When to Bring Your Child to a Professional

What is the single most important reason to bring your child to a therapist? When their symptoms are intense, frequent or persistent, and unjustified:

  • Symptoms are intense. Feeling edgy before a performance is normal, but throwing up or panicking can be excessive. A child who dreads attending birthday parties because there will be a crowd or a performing clown may have a phobia.
  • Excessive response is persistent. The first day of school can be frightening for most children, but feeling sick every single day before school isn’t normal. A child who experienced a trauma may seem to bounce back, but if they exhibit extreme responses after a while, it could be a red flag for something worse—PTSD.
  • Unjustified symptoms beyond control. Clumsiness is something that all people, young or old, experience from time to time, but persistent clumsiness that doesn’t wane for years isn’t natural. Similarly, an older child who has been in school for many years but cries inconsolably because of fear warrants attention.

 

The Rippling Effects of Child Anxiety

Does your child turn down invitations to go to social events? Do they keep knocking down objects around the house or at school? Is your child “acting out” too often? These and other symptoms of anxiety can make life unhappy and challenging, and cause them to miss out on many opportunities.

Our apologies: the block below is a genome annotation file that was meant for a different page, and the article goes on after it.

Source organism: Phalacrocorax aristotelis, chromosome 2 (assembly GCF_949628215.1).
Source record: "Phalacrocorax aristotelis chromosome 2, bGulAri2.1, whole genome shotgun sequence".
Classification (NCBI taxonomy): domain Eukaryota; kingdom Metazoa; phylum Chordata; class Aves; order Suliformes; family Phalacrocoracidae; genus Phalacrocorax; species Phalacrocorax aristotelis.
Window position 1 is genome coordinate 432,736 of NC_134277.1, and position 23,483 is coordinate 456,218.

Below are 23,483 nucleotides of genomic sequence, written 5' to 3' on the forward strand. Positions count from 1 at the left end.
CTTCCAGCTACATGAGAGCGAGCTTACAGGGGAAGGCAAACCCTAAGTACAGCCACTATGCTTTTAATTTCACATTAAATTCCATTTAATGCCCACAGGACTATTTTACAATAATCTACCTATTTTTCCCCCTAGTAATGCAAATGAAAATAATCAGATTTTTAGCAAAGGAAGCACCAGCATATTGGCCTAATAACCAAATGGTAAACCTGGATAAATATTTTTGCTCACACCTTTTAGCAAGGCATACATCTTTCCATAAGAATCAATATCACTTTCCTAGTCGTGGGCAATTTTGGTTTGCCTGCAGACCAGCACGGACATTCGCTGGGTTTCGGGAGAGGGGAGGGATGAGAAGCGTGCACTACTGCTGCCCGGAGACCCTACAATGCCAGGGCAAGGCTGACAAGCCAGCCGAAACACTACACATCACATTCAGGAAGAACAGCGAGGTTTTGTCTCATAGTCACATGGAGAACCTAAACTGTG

You may also be gripped with worry because you don’t know what’s wrong with your child or what you can do for them. If you think they are just misbehaving, you may resort to applying stern discipline instead of understanding them. Without treatment, your child can live a difficult life into adulthood and lose the opportunity to achieve their aspirations. If you are tense and challenged, your strained emotions can affect your disposition and relationships.

 

Changing the Scenario with CCS

There are many possible outcomes when you have a child who is weighed down by anxiety. Bringing your child to a professional therapist independently contracted with Carolina Counseling Services — Pinehurst, NC, can increase the chance of a better outcome and a happier life for your child. A qualified therapist can assess the symptoms and diagnose your child for proper treatment. Bear in mind that anxiety is treatable, but it can get worse without therapy or treatment.

When your child’s symptoms are intense, persistent, out of control, or unjustified, waste no time—call Carolina Counseling Services — Pinehurst, NC.

 

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Serving Areas: Carolina Counseling Services

Counties: Moore county, NC, Lee County, Hoke County, Chatham County

Areas: Pinehurst NC, West End NC, Taylortown NC, Seven Lakes NC, Eagle Springs NC, Jackson Springs NC, Foxfire NC, Candor NC, Norman NC, Ellerbe NC, Rockingham NC

Zip Codes: 27281, 27376, 28315, 28347, 28350, 28373, 28374, 28387, 28388, 28394

Kelly ErkenBrack, LCSW

Specializes in: (Ages 3+) Children, Teens, Adults, Couples and Families. Anxiety, Depression, Grief and Loss, Mood Disorders, Trauma, Adjustments and Life Transitions, ADHD, Behavioral Issues, Parenting, Relationship Concerns, Self Esteem